Ida B. Wells launches her anti-lynching campaign by publishing a pamphlet, "Southern Horrors: Lynch Laws and in All Its Phases." Wells also delivers a speech at Lyric Hall in New York. Wells' work as an anti-lynching activist is highlighted with the high number of lynchings—there are 230 reported—in 1892.

August 13: A Black American newspaper, The Baltimore Afro-American, is established by John H. Murphy, Sr., a formerly enslaved person.


Dr. Daniel Hale Williams in the operating room
Dr. Daniel Hale Williams in the operating room.

Dr. Daniel Hale Williams successfully performs an open-heart surgery in Provident Hospital, the first such procedure performed on a human, notes Jackson State University, which further explains:

"The operation (is performed) without X-rays, antibiotics, surgical prep-work, or tools of modern surgery. Dr. Williams' skills (places) him and Provident Hospital at the forefront of one of Chicago’s medical milestones. His patient, James Cornish, survives."


W.E.B. Du Bois, about 1918
W.E.B. Du Bois, about 1918.

GraphicaArtis / Getty Images

W.E.B. DuBois is the first African American to receive a Ph.D. from Harvard University.

In September: Booker T. Washington delivers the Atlanta Compromise at the Atlanta Cotton States Exposition.

The National Baptist Convention of America is established through the merging of three Baptist organizations—the Foreign Mission Baptist Convention, the American National Baptist Convention, and the Baptist National Educational Convention.

The National Medical Association is established in Silver Spring, Maryland, by African American doctors because they are barred from the American Medical Association. Robert F. Boyd is the group's first president and Daniel Hale Williams is its vice president.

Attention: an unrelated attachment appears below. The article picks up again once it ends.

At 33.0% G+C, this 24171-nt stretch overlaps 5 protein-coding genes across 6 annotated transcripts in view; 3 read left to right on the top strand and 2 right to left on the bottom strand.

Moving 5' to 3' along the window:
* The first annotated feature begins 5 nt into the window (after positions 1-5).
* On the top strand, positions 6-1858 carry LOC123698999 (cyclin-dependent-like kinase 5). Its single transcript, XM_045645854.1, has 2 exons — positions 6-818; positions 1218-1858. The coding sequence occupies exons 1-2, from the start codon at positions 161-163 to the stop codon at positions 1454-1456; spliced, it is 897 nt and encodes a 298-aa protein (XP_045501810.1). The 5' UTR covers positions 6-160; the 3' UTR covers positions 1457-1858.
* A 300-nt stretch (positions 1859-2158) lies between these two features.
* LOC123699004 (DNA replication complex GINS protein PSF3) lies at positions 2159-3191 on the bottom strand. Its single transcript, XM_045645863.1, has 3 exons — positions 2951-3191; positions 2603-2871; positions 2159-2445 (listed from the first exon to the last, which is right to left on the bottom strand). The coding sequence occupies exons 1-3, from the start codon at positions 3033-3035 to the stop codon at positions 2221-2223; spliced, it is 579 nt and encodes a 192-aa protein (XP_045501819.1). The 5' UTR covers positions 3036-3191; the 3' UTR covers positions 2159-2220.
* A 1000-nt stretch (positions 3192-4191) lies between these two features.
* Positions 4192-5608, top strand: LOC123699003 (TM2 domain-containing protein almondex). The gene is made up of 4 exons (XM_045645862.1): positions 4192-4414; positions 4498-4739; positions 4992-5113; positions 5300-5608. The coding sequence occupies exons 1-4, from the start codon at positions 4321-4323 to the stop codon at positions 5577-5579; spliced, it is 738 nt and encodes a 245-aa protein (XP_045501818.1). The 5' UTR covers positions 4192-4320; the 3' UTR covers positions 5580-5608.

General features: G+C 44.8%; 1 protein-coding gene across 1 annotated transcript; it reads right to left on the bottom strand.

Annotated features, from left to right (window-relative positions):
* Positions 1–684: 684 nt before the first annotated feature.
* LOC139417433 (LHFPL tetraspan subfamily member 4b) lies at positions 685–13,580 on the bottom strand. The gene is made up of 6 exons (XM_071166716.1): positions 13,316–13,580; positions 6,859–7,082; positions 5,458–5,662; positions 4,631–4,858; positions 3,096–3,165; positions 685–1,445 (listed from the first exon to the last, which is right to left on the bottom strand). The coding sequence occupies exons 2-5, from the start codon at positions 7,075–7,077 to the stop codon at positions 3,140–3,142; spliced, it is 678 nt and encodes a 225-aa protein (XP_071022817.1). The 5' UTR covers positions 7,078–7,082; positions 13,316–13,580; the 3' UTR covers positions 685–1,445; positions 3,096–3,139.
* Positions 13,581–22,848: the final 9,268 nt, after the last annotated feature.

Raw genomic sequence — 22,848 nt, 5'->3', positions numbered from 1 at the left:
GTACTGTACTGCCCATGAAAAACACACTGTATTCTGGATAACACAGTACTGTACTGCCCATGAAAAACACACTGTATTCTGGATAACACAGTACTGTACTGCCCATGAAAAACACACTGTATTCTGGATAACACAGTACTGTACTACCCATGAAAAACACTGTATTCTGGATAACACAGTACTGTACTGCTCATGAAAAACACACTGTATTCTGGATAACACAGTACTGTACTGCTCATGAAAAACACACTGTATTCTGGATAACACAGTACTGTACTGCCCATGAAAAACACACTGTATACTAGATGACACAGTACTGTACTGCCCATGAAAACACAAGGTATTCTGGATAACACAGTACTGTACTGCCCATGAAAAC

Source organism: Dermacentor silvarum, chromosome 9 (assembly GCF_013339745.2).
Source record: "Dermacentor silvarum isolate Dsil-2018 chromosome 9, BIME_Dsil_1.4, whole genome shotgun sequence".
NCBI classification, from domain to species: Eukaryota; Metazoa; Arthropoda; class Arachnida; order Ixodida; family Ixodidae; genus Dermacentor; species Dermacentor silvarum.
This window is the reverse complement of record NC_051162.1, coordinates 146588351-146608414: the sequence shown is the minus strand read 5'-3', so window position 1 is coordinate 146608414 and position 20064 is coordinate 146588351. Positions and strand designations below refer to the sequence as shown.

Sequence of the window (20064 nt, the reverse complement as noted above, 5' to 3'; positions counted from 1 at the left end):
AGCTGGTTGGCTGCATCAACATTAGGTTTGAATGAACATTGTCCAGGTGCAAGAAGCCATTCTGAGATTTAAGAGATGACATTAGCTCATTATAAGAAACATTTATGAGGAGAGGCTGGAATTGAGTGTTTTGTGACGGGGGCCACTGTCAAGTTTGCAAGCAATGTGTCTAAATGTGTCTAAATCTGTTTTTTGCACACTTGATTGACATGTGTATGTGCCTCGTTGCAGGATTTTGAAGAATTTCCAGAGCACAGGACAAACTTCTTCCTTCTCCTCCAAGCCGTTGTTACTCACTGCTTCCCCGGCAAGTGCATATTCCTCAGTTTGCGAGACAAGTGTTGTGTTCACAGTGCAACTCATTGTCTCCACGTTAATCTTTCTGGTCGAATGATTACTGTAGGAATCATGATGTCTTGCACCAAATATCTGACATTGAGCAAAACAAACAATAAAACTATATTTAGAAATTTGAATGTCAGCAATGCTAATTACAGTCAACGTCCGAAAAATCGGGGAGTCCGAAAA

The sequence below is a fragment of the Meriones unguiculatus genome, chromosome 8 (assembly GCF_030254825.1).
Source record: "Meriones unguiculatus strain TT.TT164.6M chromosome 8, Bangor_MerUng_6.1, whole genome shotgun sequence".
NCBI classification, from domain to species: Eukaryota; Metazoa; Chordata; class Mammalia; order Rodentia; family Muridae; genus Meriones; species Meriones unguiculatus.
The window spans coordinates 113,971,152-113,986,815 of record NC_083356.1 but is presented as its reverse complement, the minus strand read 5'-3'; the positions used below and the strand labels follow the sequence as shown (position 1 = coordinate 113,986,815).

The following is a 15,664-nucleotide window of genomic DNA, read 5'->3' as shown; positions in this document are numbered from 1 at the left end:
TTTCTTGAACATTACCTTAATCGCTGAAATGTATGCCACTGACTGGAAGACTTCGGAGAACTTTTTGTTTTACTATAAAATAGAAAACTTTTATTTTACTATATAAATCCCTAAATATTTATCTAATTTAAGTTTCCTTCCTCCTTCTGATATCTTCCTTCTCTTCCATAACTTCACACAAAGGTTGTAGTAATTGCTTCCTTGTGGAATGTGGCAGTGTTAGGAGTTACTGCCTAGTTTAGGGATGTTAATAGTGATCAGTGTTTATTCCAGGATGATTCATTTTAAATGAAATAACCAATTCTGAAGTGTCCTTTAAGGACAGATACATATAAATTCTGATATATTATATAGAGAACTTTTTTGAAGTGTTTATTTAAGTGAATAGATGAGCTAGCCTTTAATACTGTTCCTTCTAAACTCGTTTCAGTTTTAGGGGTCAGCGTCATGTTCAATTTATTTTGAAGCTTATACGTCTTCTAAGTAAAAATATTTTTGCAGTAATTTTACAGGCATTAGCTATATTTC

George Washington Carver in Laboratory

Historical / Getty Images

May 18: The Supreme Court rules in the Plessy v. Ferguson case that separate but equal laws are not unconstitutional and do not contradict the 13th and 14th Amendments. The decision will stand for more than half a century until the Court overturns it in Brown v. The Board of Education on May 17, 1954.

In July: The National Association of Colored Women is established. Mary Church Terrell is elected as the organization's first president.

George Washington Carver is selected to head the agricultural research department at Tuskegee Institute. Carver's research advances the growth of soybean, peanut, and sweet potato farming.


Arthur Alfonso Schomburg portrait
Arthur Alfonso Schomburg.

Smith Collection / Gado / Getty Images

The American Negro Academy is founded in Washington D.C. The purpose of the organization is to promote African American work in the fine arts, literature, and other areas of study. Prominent members included Du Bois, Paul Laurence Dunbar, and Arturo Alfonso Schomburg.